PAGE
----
Years ago, celebrating Halloween in the Philippines was just an amusing idea— it’s not part of our culture, and the tradition of Undas (All Saints Day) is well-established. Today, a lot of Filipino families with their children frolic around malls and offices, doing trick-or-treats, while the rest continue to visit the cemeteries.
And meanwhile, a small population of us seems to just not care for both. Is it a good thing or a bad thing?
A lot of Christians criticize those who celebrate Halloween, and I won’t argue with them. A lot of Christians also criticize those who still keep the Undas tradition, and I won’t argue with them, either.
On Halloween, I look around at parents and siblings parading their costumed children, having so much fun and creating new memories. Sure, we do a lot of things without really understanding why we do it at all. And in a lot of cases, that’s a cause for worry. And for all the rave about Halloween opening opportunities for devil-worship (which, in my observation, is exaggerated; nowadays, the Halloween is more pop culture cosplay than actual horror stuff), the actual evil I can confirm is the proven danger of tooth decay and diabetes.
On Undas, I look around at parents and siblings parading their best-dressed children, meeting up relatives and sharing old memories. It’s not so much about actually praying about the dead; our own family would usually just clean up the grave, repaint the tombstone, light up some candles, then just talk all night about stories of the deceased family members while eating up whatever meals everyone brought. It’s a reunion— but more sentimental. We get to hear quotes we never heard before, embarrassing anecdotes and hilarious escapades and family secrets you don’t usually talk about (especially on Christmas).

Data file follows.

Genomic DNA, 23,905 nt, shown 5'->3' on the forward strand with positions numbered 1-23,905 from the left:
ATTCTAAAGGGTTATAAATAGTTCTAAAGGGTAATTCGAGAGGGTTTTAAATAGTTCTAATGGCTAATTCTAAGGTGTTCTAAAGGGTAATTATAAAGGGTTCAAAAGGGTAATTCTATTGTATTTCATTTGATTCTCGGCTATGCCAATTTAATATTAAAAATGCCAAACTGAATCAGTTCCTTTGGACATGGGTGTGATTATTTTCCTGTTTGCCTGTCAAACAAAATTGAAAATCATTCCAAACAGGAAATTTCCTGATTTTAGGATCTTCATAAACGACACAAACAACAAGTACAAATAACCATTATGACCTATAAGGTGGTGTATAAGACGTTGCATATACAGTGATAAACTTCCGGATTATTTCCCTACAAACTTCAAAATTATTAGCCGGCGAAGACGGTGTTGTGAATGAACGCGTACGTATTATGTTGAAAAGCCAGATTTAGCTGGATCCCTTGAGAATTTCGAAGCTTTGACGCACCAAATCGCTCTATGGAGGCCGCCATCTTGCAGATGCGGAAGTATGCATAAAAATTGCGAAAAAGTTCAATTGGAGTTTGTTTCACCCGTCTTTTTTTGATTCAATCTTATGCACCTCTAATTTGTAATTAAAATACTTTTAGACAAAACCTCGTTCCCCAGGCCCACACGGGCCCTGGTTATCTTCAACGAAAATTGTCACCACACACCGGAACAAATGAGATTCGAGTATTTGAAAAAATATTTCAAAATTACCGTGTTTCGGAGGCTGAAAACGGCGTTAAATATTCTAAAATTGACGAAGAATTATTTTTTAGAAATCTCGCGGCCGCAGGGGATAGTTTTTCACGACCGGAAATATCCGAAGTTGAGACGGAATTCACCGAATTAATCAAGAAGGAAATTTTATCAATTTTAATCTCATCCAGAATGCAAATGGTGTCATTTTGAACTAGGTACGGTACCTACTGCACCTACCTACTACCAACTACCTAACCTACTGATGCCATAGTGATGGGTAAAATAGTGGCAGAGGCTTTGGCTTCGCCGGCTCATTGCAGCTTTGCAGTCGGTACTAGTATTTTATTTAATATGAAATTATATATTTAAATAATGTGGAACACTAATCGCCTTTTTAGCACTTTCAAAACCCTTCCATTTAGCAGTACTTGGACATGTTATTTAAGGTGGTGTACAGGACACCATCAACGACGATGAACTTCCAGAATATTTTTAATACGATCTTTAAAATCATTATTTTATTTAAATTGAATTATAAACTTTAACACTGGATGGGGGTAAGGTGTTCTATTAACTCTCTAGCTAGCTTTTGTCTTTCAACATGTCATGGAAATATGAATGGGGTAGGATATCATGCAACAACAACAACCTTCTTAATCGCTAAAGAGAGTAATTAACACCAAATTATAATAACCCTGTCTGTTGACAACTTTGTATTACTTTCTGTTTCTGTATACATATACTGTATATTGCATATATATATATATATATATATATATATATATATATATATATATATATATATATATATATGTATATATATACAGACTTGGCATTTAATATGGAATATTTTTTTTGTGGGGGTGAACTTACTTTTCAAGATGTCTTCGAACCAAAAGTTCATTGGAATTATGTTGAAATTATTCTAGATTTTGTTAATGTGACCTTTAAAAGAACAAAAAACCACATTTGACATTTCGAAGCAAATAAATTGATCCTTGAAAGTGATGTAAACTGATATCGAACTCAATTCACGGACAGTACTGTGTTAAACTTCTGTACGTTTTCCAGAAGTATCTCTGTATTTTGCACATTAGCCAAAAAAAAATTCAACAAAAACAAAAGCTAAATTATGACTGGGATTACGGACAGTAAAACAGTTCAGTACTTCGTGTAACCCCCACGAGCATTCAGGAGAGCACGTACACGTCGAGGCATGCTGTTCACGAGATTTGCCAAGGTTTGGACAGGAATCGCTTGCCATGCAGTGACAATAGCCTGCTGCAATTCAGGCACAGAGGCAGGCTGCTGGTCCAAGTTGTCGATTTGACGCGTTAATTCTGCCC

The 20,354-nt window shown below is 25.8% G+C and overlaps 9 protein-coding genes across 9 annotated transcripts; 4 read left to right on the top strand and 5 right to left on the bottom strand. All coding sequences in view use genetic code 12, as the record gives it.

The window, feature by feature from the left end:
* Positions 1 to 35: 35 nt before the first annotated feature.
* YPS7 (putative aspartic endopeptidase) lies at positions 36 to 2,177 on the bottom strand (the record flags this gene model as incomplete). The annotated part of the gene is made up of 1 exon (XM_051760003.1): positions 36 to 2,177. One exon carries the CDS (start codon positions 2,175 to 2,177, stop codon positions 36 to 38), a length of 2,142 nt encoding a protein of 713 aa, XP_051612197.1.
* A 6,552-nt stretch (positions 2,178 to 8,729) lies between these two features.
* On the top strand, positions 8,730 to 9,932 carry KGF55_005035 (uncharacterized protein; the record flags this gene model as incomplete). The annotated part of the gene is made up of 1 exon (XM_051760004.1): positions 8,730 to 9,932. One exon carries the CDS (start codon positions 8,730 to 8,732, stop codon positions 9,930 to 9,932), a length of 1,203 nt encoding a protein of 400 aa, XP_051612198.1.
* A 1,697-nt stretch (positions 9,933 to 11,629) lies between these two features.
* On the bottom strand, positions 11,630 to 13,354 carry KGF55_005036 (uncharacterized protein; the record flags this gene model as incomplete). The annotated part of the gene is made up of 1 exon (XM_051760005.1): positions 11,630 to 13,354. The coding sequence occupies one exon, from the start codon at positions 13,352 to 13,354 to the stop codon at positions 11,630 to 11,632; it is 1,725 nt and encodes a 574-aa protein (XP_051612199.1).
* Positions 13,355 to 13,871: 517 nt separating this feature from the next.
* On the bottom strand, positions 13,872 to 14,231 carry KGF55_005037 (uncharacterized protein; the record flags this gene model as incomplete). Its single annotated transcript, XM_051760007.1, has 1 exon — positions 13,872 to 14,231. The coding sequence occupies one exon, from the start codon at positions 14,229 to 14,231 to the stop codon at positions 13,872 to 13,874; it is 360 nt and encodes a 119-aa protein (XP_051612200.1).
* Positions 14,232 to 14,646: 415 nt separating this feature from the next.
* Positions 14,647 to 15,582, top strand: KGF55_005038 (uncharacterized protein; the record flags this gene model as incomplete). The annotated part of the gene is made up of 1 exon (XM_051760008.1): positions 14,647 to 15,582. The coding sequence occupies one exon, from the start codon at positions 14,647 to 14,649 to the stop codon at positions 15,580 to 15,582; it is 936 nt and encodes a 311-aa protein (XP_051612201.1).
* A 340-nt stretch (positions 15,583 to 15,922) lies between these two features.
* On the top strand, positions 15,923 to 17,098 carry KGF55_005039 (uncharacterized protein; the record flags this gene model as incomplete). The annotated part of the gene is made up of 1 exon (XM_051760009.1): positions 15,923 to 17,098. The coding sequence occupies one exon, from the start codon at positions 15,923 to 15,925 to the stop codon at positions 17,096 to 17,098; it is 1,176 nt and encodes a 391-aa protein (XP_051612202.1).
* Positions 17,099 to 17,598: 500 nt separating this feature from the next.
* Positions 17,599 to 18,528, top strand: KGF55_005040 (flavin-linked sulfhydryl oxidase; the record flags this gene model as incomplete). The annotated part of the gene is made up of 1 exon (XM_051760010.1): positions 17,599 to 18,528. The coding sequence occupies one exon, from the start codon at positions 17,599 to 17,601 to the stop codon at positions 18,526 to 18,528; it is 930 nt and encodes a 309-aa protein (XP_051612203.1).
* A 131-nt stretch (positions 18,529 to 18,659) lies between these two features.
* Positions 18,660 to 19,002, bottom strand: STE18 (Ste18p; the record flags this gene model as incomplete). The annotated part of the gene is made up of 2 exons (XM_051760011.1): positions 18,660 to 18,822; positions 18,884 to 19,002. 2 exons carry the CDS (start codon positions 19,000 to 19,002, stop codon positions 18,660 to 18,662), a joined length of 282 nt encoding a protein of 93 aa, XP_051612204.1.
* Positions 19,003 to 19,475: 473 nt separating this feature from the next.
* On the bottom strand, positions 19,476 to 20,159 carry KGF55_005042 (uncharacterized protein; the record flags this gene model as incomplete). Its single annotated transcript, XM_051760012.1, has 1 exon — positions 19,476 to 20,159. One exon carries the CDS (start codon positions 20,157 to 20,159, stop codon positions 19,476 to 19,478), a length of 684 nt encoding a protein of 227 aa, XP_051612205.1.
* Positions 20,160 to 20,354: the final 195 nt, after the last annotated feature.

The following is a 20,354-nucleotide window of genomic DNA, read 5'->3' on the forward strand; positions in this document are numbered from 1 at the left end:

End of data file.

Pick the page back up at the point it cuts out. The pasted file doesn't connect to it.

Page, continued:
Some people choose to celebrate the day by remembering those who are gone. Some people choose to celebrate the day by remembering those who are still around. And the rest of us are stuck in between. Or not.
You see, the bigger danger, the real tragedy, isn’t in the supposed evils but in our supposed good.
We all have graves, both on the fertile ground of our family’s cemetery plots as well as on the barren soil of our own hearts.
Pity not the graves of the forgotten, but those who forgot.
As we spend the rest of the day, whether it be for remembering the departed or for appreciating those who stayed, light up a candle: not just a physical one, but more. A candle that draws people together, and inspire. A candle that draws hearts together, and reminds. A candle that draws the lost to be found, those in darkness into light, and those in tears towards gladness.
And as a local joke would go, “Mabuti pa ang multo, nagpaparamdam.” (At least ghosts make their presence felt, unlike some people.)
Don’t wait until you’re just a ghost (of yourself) for your presence to be felt in someone else’s life.
And don’t forget to always be ready with something sweet, be it candies or a smile, in case someone decides to drop by.